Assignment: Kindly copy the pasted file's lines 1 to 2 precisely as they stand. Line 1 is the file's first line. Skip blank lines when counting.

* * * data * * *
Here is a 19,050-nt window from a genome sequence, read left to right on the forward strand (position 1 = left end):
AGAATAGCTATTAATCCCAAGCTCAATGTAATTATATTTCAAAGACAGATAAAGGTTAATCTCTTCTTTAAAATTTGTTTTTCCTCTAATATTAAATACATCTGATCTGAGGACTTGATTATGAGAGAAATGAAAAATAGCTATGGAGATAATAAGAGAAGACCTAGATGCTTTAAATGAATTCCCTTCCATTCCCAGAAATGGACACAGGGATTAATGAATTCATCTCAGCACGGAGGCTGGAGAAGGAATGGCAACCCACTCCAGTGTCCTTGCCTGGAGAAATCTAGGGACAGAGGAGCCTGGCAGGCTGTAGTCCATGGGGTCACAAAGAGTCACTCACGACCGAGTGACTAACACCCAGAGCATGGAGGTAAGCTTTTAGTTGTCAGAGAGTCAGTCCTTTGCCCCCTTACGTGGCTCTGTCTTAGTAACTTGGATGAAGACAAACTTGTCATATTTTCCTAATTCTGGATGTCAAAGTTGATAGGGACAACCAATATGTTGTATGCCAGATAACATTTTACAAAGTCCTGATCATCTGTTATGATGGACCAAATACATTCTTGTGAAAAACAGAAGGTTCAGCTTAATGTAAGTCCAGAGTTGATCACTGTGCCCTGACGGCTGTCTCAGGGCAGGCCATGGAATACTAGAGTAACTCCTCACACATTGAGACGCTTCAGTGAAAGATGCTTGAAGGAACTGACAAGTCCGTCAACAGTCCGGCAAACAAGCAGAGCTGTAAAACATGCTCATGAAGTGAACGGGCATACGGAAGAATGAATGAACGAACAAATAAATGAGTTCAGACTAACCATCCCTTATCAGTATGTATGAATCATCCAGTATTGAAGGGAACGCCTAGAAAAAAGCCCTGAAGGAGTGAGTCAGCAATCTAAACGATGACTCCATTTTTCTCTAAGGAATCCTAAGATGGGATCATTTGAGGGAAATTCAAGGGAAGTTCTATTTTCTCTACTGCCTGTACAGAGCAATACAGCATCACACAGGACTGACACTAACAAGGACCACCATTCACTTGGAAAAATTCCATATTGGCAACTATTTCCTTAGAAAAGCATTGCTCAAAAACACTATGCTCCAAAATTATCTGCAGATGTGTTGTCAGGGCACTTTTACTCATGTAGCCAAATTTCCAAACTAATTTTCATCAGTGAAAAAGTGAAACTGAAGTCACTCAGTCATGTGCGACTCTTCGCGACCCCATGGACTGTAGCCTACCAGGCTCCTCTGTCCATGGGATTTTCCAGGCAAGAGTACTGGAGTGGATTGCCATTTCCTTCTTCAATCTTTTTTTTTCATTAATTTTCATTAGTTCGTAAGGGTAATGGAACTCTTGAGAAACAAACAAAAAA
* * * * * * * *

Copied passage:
Here is a 19,050-nt window from a genome sequence, read left to right on the forward strand (position 1 = left end):
AGAATAGCTATTAATCCCAAGCTCAATGTAATTATATTTCAAAGACAGATAAAGGTTAATCTCTTCTTTAAAATTTGTTTTTCCTCTAATATTAAATACATCTGATCTGAGGACTTGATTATGAGAGAAATGAAAAATAGCTATGGAGATAATAAGAGAAGACCTAGATGCTTTAAATGAATTCCCTTCCATTCCCAGAAATGGACACAGGGATTAATGAATTCATCTCAGCACGGAGGCTGGAGAAGGAATGGCAACCCACTCCAGTGTCCTTGCCTGGAGAAATCTAGGGACAGAGGAGCCTGGCAGGCTGTAGTCCATGGGGTCACAAAGAGTCACTCACGACCGAGTGACTAACACCCAGAGCATGGAGGTAAGCTTTTAGTTGTCAGAGAGTCAGTCCTTTGCCCCCTTACGTGGCTCTGTCTTAGTAACTTGGATGAAGACAAACTTGTCATATTTTCCTAATTCTGGATGTCAAAGTTGATAGGGACAACCAATATGTTGTATGCCAGATAACATTTTACAAAGTCCTGATCATCTGTTATGATGGACCAAATACATTCTTGTGAAAAACAGAAGGTTCAGCTTAATGTAAGTCCAGAGTTGATCACTGTGCCCTGACGGCTGTCTCAGGGCAGGCCATGGAATACTAGAGTAACTCCTCACACATTGAGACGCTTCAGTGAAAGATGCTTGAAGGAACTGACAAGTCCGTCAACAGTCCGGCAAACAAGCAGAGCTGTAAAACATGCTCATGAAGTGAACGGGCATACGGAAGAATGAATGAACGAACAAATAAATGAGTTCAGACTAACCATCCCTTATCAGTATGTATGAATCATCCAGTATTGAAGGGAACGCCTAGAAAAAAGCCCTGAAGGAGTGAGTCAGCAATCTAAACGATGACTCCATTTTTCTCTAAGGAATCCTAAGATGGGATCATTTGAGGGAAATTCAAGGGAAGTTCTATTTTCTCTACTGCCTGTACAGAGCAATACAGCATCACACAGGACTGACACTAACAAGGACCACCATTCACTTGGAAAAATTCCATATTGGCAACTATTTCCTTAGAAAAGCATTGCTCAAAAACACTATGCTCCAAAATTATCTGCAGATGTGTTGTCAGGGCACTTTTACTCATGTAGCCAAATTTCCAAACTAATTTTCATCAGTGAAAAAGTGAAACTGAAGTCACTCAGTCATGTGCGACTCTTCGCGACCCCATGGACTGTAGCCTACCAGGCTCCTCTGTCCATGGGATTTTCCAGGCAAGAGTACTGGAGTGGATTGCCATTTCCTTCTTCAATCTTTTTTTTTCATTAATTTTCATTAGTTCGTAAGGGTAATGGAACTCTTGAGAAACAAACAAAAAA